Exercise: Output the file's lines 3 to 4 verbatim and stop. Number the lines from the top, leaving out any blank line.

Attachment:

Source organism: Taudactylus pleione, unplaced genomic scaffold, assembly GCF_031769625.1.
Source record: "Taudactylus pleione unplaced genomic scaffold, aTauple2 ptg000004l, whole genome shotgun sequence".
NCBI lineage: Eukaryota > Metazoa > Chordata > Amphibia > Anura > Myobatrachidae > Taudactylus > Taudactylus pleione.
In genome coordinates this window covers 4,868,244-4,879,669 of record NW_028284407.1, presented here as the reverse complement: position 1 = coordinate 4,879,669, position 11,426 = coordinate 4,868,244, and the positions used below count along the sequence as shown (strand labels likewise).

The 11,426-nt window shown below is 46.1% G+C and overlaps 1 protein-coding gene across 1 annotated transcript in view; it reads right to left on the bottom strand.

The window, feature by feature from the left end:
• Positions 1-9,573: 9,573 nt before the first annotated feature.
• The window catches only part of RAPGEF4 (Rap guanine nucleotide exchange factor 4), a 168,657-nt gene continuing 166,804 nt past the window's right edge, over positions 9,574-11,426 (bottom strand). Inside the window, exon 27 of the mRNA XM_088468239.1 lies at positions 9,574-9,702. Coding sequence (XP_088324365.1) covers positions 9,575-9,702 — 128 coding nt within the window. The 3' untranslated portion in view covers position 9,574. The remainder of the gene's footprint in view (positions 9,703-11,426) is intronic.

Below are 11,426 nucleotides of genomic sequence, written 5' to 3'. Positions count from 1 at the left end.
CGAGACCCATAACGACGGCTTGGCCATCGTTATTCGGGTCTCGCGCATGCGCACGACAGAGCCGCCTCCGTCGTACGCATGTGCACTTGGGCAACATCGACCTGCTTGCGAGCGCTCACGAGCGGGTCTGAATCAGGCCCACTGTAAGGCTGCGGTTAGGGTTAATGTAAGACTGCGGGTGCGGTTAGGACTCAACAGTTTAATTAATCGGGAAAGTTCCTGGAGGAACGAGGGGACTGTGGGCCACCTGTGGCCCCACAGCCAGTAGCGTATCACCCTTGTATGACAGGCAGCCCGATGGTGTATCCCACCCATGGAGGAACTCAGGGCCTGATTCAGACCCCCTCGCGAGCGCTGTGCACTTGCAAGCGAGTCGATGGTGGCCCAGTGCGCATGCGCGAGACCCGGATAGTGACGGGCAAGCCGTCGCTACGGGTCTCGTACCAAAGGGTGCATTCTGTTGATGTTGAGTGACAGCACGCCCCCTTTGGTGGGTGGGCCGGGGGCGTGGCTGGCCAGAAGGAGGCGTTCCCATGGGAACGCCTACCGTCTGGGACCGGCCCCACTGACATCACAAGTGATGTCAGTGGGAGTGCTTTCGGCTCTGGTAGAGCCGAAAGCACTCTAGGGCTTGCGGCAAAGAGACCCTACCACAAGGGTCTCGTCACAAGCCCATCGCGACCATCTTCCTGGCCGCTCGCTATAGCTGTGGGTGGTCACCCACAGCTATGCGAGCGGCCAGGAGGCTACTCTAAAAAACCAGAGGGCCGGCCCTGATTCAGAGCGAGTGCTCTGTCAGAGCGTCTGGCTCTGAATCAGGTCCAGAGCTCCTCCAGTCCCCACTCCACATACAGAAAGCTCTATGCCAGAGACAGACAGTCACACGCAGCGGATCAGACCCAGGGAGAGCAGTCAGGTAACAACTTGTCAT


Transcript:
NCBI lineage: Eukaryota > Metazoa > Chordata > Amphibia > Anura > Myobatrachidae > Taudactylus > Taudactylus pleione.
In genome coordinates this window covers 4,868,244-4,879,669 of record NW_028284407.1, presented here as the reverse complement: position 1 = coordinate 4,879,669, position 11,426 = coordinate 4,868,244, and the positions used below count along the sequence as shown (strand labels likewise).